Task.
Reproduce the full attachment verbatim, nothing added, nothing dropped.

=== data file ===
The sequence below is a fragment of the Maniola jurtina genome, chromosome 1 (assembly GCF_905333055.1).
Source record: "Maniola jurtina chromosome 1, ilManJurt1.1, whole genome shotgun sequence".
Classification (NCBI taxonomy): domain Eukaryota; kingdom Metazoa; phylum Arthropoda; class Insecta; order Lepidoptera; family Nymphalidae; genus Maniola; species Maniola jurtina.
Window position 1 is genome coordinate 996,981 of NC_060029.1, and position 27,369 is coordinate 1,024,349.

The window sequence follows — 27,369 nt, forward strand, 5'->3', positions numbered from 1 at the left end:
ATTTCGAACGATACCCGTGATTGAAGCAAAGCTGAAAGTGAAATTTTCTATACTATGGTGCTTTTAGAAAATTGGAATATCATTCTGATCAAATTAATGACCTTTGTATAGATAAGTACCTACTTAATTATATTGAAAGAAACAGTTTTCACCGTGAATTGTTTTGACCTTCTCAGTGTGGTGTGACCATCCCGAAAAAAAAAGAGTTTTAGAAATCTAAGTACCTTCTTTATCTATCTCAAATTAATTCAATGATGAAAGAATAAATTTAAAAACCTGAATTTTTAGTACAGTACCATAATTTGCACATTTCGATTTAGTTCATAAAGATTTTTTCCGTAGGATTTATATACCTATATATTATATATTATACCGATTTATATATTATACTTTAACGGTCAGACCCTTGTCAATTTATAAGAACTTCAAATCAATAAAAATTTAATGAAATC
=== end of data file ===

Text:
The sequence below is a fragment of the Maniola jurtina genome, chromosome 1 (assembly GCF_905333055.1).
Source record: "Maniola jurtina chromosome 1, ilManJurt1.1, whole genome shotgun sequence".
Classification (NCBI taxonomy): domain Eukaryota; kingdom Metazoa; phylum Arthropoda; class Insecta; order Lepidoptera; family Nymphalidae; genus Maniola; species Maniola jurtina.
Window position 1 is genome coordinate 996,981 of NC_060029.1, and position 27,369 is coordinate 1,024,349.

The window sequence follows — 27,369 nt, forward strand, 5'->3', positions numbered from 1 at the left end:
ATTTCGAACGATACCCGTGATTGAAGCAAAGCTGAAAGTGAAATTTTCTATACTATGGTGCTTTTAGAAAATTGGAATATCATTCTGATCAAATTAATGACCTTTGTATAGATAAGTACCTACTTAATTATATTGAAAGAAACAGTTTTCACCGTGAATTGTTTTGACCTTCTCAGTGTGGTGTGACCATCCCGAAAAAAAAAGAGTTTTAGAAATCTAAGTACCTTCTTTATCTATCTCAAATTAATTCAATGATGAAAGAATAAATTTAAAAACCTGAATTTTTAGTACAGTACCATAATTTGCACATTTCGATTTAGTTCATAAAGATTTTTTCCGTAGGATTTATATACCTATATATTATATATTATACCGATTTATATATTATACTTTAACGGTCAGACCCTTGTCAATTTATAAGAACTTCAAATCAATAAAAATTTAATGAAATC